Thursday, May 16th - Schoolhouse schedule is as follows:
[1:55PM] Tula Pink x Aurifil Threads | Room A103/10
My new book “Tula Pink’s City Sampler, 100 Modern Quilt Blocks” is starting to ship and I am crazy excited! It’s 256 pages of tiny block goodness, if I do say so myself. Like all of my projects this started out as simply a quilt that I wanted to make myself and then I thought “hey! maybe someone else wants to make a quilt like this too!” Luckily my publisher agreed and here we are, a year or so later, and I get to present you with this little book of joyful stitching.
The parameters I set for myself while writing this were simple, to create a book that made a complex and engaging quilt with a minimal amount of effort that even a relative beginner quilter can piece without inducing a headache. The blocks are divided into 6 sections by shape. My main focus was to create interesting compositions within a 6 inch square. I gave myself total creative freedom with three very important rules; NO applique, NO templates, NO funny stuff.
When I first got into quilting I was mesmerized by sampler quilts. A sampler is simply a quilt in which each block is different. I loved how each block had it’s own personality and each had a story to tell. From start to finish I never saw the same thing twice. When I finally decided to make one of these masterpieces I scoured the internet, book rack and anywhere else I could look for a pattern to work with. I immediately hit a road block and one I was not anticipating. I found a few really stunning patterns but they all left me with one of three conundrums.
Conundrum the 1st: Time
The first problem I faced was time. When I sit down to make a quilt I have a limited amount of this crazy little thing called time. I knew that this particular project was going to take longer than my average project but I still wanted to get it done before the Z generation started filling out college applications. Here in lies the first problem I presented to myself to solve: How do I design a visual feast with few repeating parts that won’t take me ten years to make? The answer to this question led me to my second conundrum.
Conundrum the 2nd: Difficulty
The best way to get around a time problem is to simplify the piecing. Every pattern I picked up eventually led me to either applique, a myriad of templates or a special tool or ruler that was essential to completing the project. While I do not shy away from these techniques and they can make the most awesome looking quilts, in general I am a simple girl and I tend to prefer the simple act of cut, sew, press and repeat. While quilting is my “business” so to speak, it is also my hobby, my happy place and my meditation. I work out most of my issues at the sewing machine and I can’t solve too many of the world’s problems when I have to switch up my technique with every block, and it makes it really hard to watch movies while I sew which I assure you is a crucial part of the sewing process. So, the challenge was set to create 100 quilt blocks that did not require a single template, applique stitch or extra tool besides the quilter’s basics.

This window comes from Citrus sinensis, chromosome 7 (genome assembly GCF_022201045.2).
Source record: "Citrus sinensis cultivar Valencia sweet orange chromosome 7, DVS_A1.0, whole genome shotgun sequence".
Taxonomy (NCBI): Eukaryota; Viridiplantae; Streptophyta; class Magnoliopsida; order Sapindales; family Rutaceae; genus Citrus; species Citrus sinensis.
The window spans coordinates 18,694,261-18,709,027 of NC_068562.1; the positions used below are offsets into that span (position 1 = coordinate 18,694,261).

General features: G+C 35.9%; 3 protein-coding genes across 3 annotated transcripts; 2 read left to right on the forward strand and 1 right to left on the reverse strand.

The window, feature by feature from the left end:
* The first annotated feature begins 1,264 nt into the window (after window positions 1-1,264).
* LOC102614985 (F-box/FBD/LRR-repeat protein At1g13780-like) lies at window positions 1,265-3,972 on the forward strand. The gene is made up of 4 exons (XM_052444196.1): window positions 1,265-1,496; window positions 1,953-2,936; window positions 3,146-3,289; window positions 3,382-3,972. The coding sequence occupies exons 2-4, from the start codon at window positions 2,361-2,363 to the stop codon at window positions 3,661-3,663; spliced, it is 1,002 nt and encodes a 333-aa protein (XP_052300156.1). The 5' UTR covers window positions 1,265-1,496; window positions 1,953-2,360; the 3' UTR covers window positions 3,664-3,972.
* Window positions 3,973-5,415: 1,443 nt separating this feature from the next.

Conundrum the 3rd: Connection
Once I got past the time and difficulty stages of my pattern selection process I realized one very important component was missing from this epic quilt journey I was about to embark upon… Why I am I making this? I am making this because it’s beautiful and something that I can invest myself in, yes, but what story is it telling? I needed to make a quilt that told my own story, my own history. I needed to make a quilt that could grow with me as my own history unfolded because my personal story is still be told.
I kept these three things in mind while I was writing this book. By keeping the piecing simple I kept the time and difficulty factors in check and worked on the third problem, connection, while laying out the book. Each block is numbered with a space to name the block yourself. I believe that a quilt is more about the maker than the pattern writer. My quilt is about me but your quilt is about you and that may be the most important factor about this book and the one thing that will make this quilt what it will be. On it’s own it is simply a collection of paper, ink and an idea. Like everything that I do in this crafty world, I need you to make the idea a reality.
The book can be purchased at any of your favorite quilt shops and book stores. For a signed copy you can purchase Tula Pink’s City Sampler from my adorable mom’s adorable online shop: IHeartTulaPink.com
Sew Red is a sewing and quilting book that puts a stylish twist on raising awareness about heart decease in women! Which is pretty cool. It’s a follow up to their popular Knit Red book. They brought a bunch of designers together to make all kinds of sewing projects to support the cause. There are many lovely designers like, well, me and Amy Butler, Kaffe Fassett, Anna Maria Horner, Aneela Hoey, Nancy Zeiman, Denyse Schmidt, Valori Wells, David Butler, Jenean Morrison, Ty Pennington, Mark Cesarik and on and on and on. It’s a smorgasbord of awesome. In addition to the sewing projects each designer added little did bits about their personal experiences with heart disease and tips, resources and recipes about living heart-healthy
I made this super sweet little heart zig-zag quilt I called Paper Hearts. It felt appropriate at the time. It’s precious.
A portion of the proceeds from the sales of Sew Red will benefit the Foundation for the National Institutes of Health in support of the Heart Truth, a national awareness campaign for women about heart disease, sponsored by NHLBI.
Sew Red is now available at JimmyBeansWool.com
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